Custom Diameter Bit


The dowel was a bit thinner than 3/4

A few years ago, I was installing some balusters that the customer had picked up from a salvage yard for his stairway. I went to my local lumber supplier and bought some 3/4″ dowels to insert into the bottom of each baluster so we could glue them into holes in the stair treads. When I drilled a 3/4″ hole in the bottom of one of the balusters with my paddle-bit, the dowel fit was sloppy at best. Both dowels were definitely a bit narrower than 3/4″. My next size bit was 11/16″ and that was too small. So I clamped my 3/4″ paddle bit in a vise and filed each side of the bit, then tried some test holes.


Photo 1. Draw a template of the original bit on a flat surface. Make a center line and carefully mark the width of the original bit. You can then check the bit size as you file it to make sure you've removed the same amount from each side.

After a few tries and being careful to file the same amount off each side of the bit, the bit gave me a perfectly sized hole for a snug dowel fit. You can also file the sides of the paddle bits with the sharply pointed side cutters using the same method. Here’s another twist on the same idea: While fitting a hole for a tapered tenoned handle for a wooden mallet that I made on the lathe, I ground a paddle bit to a taper and drilled the bottom of the mallet head to accept the handle. It worked perfectly.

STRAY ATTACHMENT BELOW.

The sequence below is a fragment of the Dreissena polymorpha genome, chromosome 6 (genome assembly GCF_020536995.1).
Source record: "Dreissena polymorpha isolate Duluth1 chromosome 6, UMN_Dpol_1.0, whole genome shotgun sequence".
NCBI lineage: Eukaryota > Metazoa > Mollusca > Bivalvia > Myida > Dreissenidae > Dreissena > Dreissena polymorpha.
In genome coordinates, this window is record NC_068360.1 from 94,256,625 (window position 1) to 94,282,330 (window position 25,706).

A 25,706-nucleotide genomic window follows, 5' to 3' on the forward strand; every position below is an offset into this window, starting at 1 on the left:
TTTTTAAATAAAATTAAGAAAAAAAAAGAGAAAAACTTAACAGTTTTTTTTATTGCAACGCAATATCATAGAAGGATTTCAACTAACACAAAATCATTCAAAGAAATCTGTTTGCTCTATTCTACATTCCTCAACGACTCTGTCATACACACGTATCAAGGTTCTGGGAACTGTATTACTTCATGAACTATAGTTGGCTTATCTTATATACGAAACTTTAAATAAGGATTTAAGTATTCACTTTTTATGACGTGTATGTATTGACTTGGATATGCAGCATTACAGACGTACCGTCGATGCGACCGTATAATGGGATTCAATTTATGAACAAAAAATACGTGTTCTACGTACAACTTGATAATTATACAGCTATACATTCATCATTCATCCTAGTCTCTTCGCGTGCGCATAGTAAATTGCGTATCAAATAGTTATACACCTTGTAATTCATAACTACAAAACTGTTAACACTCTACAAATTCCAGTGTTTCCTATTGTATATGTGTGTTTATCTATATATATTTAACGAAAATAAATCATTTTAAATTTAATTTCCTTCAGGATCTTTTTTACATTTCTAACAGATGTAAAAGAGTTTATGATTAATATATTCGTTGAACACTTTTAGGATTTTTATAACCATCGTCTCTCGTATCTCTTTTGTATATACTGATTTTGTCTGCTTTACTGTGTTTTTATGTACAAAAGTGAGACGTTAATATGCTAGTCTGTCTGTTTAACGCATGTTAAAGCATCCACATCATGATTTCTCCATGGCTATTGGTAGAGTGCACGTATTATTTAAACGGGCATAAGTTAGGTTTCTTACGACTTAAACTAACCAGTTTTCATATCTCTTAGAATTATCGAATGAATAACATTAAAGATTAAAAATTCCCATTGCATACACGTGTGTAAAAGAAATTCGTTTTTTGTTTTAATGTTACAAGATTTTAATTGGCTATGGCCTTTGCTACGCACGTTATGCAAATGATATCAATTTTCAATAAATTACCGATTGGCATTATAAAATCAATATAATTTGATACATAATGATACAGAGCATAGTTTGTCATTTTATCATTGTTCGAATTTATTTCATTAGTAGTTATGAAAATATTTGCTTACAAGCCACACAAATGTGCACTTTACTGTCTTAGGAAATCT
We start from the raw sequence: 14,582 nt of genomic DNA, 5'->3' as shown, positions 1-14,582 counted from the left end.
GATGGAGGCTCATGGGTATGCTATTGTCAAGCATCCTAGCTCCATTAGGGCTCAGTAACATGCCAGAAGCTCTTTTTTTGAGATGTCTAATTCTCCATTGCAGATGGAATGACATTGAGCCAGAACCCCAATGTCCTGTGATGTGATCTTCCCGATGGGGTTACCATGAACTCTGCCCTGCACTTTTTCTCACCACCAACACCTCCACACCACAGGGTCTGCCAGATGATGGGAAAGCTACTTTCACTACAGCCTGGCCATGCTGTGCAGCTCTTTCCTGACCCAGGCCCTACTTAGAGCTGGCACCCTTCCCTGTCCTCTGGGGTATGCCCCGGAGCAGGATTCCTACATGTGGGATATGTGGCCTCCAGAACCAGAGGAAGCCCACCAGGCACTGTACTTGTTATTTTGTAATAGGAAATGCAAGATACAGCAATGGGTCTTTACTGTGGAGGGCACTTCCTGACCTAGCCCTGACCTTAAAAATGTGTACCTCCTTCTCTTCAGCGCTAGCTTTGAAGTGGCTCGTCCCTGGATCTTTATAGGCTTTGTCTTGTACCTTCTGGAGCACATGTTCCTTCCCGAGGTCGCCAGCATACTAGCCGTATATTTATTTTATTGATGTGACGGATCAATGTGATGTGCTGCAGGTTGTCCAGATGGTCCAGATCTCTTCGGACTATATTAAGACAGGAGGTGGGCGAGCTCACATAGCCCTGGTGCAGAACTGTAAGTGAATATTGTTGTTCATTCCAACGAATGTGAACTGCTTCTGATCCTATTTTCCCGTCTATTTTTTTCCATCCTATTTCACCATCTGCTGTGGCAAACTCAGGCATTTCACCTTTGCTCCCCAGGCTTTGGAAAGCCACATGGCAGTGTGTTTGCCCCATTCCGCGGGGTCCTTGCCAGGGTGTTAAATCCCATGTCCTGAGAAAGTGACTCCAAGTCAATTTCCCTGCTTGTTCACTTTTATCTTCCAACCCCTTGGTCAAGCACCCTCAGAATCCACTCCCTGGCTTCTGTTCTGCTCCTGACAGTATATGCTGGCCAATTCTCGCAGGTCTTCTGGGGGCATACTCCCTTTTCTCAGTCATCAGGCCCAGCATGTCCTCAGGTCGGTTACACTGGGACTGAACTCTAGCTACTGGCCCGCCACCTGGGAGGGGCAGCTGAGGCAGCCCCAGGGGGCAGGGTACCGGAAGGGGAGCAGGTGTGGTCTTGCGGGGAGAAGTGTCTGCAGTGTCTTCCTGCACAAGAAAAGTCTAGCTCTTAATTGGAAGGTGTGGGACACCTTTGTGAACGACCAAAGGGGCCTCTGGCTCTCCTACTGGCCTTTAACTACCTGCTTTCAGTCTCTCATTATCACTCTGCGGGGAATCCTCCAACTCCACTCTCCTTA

Photo 2. Clamp the bit firmly in a vise and file the side of each paddle the same amount with a medium file. Count the strokes as a guide for each side and then check it with your template. Drill test holes to make sure your dowel or tenon fits snug.

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